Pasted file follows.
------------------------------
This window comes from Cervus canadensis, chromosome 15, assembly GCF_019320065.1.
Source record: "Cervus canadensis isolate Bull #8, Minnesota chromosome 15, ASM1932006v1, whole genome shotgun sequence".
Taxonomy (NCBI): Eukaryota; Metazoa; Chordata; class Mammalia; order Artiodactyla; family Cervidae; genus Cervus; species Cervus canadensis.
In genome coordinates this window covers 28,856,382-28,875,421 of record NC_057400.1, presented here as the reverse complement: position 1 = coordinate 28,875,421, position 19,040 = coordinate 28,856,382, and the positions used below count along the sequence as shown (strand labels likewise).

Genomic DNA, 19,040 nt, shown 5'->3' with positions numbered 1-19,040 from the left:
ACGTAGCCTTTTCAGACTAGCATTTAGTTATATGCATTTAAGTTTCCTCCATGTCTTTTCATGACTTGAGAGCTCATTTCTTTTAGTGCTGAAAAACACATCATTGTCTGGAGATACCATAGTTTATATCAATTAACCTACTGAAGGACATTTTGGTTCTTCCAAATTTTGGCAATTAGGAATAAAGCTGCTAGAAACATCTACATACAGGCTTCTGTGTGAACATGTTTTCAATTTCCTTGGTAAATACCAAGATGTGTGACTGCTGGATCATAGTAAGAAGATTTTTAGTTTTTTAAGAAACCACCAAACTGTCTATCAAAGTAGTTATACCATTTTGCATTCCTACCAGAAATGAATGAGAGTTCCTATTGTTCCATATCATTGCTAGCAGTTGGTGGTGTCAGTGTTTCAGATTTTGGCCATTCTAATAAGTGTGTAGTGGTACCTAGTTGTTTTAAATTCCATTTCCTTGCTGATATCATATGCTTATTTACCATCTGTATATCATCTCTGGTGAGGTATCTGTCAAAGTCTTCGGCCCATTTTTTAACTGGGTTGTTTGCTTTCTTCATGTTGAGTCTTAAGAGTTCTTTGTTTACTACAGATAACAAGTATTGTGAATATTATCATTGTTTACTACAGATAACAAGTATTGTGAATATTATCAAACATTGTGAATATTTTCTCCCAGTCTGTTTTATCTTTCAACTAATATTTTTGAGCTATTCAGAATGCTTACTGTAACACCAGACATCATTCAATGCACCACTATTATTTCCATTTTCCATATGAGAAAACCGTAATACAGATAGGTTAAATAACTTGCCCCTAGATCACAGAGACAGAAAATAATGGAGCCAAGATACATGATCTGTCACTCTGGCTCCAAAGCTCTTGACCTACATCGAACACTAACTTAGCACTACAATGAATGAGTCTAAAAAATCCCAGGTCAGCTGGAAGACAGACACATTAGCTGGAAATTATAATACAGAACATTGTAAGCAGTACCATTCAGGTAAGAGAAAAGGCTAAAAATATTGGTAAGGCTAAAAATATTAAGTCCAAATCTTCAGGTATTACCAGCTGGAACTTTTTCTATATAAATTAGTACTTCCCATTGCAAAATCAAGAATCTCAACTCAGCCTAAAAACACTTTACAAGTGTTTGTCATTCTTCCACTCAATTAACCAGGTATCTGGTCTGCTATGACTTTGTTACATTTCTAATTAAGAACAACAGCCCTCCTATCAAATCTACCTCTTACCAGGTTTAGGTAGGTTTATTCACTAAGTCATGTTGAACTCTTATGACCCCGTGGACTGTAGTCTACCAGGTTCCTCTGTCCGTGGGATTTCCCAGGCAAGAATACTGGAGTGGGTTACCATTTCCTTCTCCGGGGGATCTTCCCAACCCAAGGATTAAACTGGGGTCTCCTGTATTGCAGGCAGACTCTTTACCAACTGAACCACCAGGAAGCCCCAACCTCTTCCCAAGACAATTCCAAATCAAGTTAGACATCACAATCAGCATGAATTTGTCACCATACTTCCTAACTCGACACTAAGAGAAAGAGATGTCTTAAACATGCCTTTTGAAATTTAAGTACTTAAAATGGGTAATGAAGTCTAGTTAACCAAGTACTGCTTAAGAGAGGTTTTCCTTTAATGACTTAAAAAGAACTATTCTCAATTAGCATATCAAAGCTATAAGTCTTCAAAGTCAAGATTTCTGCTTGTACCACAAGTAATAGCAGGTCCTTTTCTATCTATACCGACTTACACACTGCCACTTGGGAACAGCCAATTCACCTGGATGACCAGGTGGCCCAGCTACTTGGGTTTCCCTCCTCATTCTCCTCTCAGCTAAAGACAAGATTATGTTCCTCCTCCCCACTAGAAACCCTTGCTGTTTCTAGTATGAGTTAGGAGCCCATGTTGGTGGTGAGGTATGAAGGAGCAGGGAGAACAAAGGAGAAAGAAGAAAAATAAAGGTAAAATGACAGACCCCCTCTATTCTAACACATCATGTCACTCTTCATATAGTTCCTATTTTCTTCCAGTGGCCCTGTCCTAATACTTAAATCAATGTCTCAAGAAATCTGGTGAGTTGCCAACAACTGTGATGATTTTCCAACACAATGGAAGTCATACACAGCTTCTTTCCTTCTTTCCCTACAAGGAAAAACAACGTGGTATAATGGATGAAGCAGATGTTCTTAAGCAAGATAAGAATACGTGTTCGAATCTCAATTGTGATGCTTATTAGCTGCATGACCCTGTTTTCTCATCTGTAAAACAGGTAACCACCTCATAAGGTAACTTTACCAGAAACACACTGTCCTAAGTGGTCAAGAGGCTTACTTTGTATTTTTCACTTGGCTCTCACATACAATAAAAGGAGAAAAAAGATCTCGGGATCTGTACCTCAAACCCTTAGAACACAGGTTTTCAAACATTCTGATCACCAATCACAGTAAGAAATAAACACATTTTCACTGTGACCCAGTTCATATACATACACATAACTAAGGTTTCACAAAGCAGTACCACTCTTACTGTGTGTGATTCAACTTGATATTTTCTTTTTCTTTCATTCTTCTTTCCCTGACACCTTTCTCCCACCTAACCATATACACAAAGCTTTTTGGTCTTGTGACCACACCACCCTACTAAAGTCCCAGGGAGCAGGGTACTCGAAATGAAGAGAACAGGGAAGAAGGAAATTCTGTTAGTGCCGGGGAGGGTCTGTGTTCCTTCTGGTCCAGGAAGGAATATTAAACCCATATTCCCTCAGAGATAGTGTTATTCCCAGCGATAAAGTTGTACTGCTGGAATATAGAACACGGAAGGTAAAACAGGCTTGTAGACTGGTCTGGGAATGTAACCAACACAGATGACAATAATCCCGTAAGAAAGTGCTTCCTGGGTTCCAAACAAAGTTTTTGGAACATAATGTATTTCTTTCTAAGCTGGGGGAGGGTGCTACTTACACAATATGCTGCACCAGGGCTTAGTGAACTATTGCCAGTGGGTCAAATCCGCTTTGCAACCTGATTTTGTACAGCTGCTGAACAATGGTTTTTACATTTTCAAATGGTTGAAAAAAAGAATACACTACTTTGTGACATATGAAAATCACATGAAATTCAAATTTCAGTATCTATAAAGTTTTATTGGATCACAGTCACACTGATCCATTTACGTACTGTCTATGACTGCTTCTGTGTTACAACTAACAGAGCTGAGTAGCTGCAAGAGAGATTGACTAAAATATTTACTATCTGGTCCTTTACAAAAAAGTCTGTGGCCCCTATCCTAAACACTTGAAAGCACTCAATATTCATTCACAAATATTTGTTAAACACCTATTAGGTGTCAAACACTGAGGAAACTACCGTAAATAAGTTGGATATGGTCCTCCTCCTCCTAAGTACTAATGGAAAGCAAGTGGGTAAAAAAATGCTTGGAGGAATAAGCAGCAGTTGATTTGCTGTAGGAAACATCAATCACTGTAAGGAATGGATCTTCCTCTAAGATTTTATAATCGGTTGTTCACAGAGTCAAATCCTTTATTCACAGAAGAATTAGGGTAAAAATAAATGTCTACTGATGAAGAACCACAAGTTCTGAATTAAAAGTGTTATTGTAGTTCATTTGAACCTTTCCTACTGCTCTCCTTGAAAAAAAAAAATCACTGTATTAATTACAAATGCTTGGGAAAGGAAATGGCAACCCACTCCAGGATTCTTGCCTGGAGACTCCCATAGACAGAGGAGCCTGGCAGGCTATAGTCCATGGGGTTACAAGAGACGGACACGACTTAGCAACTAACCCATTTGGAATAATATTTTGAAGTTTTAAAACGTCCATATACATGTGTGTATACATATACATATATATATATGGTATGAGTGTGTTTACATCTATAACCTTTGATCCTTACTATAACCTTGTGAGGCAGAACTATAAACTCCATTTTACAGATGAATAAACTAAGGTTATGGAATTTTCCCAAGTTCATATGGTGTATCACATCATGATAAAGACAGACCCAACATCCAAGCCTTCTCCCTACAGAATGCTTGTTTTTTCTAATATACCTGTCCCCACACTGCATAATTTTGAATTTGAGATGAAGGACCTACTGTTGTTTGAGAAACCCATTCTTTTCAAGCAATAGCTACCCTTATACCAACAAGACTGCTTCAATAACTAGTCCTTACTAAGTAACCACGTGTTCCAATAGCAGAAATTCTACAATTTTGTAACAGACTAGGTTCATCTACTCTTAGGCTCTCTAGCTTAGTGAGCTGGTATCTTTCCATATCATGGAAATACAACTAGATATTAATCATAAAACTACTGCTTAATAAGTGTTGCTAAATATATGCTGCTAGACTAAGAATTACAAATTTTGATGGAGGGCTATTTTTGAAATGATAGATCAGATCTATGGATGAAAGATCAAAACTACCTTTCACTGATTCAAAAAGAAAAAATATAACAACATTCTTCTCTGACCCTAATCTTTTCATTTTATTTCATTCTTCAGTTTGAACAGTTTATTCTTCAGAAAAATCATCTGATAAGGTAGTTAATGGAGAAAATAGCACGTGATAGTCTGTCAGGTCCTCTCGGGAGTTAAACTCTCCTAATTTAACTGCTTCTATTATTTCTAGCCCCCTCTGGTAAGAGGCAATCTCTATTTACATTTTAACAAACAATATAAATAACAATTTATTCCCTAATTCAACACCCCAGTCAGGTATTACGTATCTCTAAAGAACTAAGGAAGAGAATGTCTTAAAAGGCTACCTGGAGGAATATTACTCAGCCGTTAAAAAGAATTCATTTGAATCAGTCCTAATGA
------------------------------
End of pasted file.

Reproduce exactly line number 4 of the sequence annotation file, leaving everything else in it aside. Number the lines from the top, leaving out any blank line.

In genome coordinates this window covers 28,856,382-28,875,421 of record NC_057400.1, presented here as the reverse complement: position 1 = coordinate 28,875,421, position 19,040 = coordinate 28,856,382, and the positions used below count along the sequence as shown (strand labels likewise).